“If anything relevant had been found, it would not be going for analysis to Germany”
Three days of intense searches of the Arade dam – a spot frequently visited by Christian Brückner, the one and only possible suspect in the disappearance of Madeleine McCann – have now wound down, with all potential evidence collected on its way to Germany for analysis.
RTP national news adds that it “knows that nothing relevant was found”, while Correio da Manhã has cited a police source ‘close to investigations’ saying that had anything relevant been found, it would not have been released to German police for analysis in Germany.
What will be on its way to Germany for said analysis “will not be related with Maddie”, RTP agrees. It “may serve for other investigations concerning Brückner, and this is why it was delivered to German authorities (…) The lack of answers as to what happened in Praia da Luz on May 3, 2007 continues”, says the channel.
The PJ, for its part, followed through on its pledge yesterday to give information on the results of the last three days. Uploaded onto its website was the following statement:
“Investigation into the disappearance of an English child
“The Policia Judiciária informs that the steps requested by German authorities, through a request for international cooperation, were accomplished, which resulted in the collection of some material that will be subject to the competent expertise.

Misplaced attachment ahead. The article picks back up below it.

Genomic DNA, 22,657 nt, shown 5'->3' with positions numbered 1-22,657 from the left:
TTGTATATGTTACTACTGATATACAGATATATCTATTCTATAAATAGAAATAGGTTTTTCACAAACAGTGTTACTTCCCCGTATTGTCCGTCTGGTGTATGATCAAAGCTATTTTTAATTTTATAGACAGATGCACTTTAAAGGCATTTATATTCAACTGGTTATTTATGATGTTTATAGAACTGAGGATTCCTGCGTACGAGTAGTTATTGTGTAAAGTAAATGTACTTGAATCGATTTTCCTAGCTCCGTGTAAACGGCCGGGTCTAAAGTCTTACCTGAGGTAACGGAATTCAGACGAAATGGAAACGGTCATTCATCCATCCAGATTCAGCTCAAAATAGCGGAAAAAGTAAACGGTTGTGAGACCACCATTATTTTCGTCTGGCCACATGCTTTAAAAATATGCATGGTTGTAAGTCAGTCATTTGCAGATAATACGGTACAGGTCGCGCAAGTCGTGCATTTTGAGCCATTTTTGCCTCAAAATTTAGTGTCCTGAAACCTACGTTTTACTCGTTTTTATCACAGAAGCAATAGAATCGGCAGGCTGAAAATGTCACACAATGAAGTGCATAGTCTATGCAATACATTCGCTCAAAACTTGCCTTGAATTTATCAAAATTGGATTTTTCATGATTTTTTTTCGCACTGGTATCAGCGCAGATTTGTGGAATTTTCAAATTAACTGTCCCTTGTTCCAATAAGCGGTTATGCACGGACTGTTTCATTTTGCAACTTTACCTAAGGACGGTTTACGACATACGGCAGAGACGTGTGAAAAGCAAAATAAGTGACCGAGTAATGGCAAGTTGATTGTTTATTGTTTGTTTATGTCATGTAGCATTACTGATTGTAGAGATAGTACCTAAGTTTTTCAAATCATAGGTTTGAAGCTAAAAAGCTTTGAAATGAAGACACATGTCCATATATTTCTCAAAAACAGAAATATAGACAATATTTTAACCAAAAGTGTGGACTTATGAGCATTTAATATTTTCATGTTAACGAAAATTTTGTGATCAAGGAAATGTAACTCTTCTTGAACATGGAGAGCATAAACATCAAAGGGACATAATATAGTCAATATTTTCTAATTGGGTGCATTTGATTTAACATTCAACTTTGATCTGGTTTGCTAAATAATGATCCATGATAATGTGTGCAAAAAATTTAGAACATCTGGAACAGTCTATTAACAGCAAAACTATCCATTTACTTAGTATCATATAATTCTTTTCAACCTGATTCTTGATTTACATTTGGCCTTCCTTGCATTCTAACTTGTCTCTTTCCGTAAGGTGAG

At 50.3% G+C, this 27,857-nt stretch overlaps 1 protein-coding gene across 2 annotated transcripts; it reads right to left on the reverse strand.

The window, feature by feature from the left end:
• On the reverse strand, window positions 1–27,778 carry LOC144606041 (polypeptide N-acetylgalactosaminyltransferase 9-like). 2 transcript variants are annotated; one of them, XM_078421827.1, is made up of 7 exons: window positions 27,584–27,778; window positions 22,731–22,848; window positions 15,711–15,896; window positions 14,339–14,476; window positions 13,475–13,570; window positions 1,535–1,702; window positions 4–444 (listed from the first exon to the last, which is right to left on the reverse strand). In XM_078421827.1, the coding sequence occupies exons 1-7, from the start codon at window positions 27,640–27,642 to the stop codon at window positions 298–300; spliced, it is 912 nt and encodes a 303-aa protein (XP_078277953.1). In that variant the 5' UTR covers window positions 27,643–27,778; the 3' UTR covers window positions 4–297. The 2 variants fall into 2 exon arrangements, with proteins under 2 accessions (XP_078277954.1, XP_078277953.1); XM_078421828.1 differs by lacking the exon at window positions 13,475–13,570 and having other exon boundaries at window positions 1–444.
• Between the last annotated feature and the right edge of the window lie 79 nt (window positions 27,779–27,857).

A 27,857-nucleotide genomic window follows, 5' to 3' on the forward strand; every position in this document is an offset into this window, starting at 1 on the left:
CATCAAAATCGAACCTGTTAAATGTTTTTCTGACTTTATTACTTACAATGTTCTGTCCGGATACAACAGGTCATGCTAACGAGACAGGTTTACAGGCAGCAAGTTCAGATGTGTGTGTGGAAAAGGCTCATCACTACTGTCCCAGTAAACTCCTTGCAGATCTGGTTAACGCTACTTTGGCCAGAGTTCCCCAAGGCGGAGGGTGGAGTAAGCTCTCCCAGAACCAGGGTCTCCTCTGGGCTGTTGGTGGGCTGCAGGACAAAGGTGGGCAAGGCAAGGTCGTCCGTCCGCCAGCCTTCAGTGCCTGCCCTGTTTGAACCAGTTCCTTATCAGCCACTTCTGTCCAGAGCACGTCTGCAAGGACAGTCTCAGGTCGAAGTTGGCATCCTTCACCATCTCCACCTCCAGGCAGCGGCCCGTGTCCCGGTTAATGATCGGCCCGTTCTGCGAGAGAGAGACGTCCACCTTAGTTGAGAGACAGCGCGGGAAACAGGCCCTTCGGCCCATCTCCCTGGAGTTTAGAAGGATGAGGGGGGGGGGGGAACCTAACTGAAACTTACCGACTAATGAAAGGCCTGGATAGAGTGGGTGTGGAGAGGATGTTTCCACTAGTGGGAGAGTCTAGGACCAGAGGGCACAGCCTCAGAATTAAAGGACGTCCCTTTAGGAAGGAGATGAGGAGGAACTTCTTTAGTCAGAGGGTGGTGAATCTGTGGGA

“The operation took place under the coordination of the Judicial Police, which involved investigators, criminalistics experts and security personnel.
“The German authorities (BKA) and the British authorities (MPS) also took part in the operation.
“The Criminal Investigation Police also had the extraordinary collaboration of the National Republican Guard Command in Faro, as well as of the Regional Command of Emergency and Civil Protection of the Algarve and of the Municipality of Silves, with regard to the logistics required to carry out the work.
“Safeguarding the interests of the investigation still underway in Portugal, the material collected will be delivered to the German authorities, according to the rules of international judicial cooperation”.
Coincidentally, yesterday was the International Day of Missing Children. Marking the occasion, the SOS Missing Child helpline revealed that just this year there have been 50 appeals concerning missing minors – the majority missing from institutions. There have been four cases involving ‘parental kidnap’, and two involving kidnap. Commentators frequently refer to the high priority given to the Madeleine case, over those that take place – admittedly under very different circumstances – on national territory.
Again, coincidentally, Correio da Manhã today recalls the disappearance in Arouca of 14-year-old Annebelly Santos on May 1 this year.
Annebelly was removed from her Brazilian family by authorities in Aveiro, and placed in an institution in Arouca, from which she ‘ran away’.
Her mother has lamented the fact that her daughter was removed from her family on the pretext that she was in danger. “And now? Isn’t she now in danger”, queries Raílda Santos, who claims “no one is doing anything, or giving answers” about the disappearance of her eldest child.
CM adds that it appears Annebelly made a false complaint about mistreatment at home in order to leave it.
Her family “are desperate, and her younger siblings in suffering with her absence”, the paper concludes.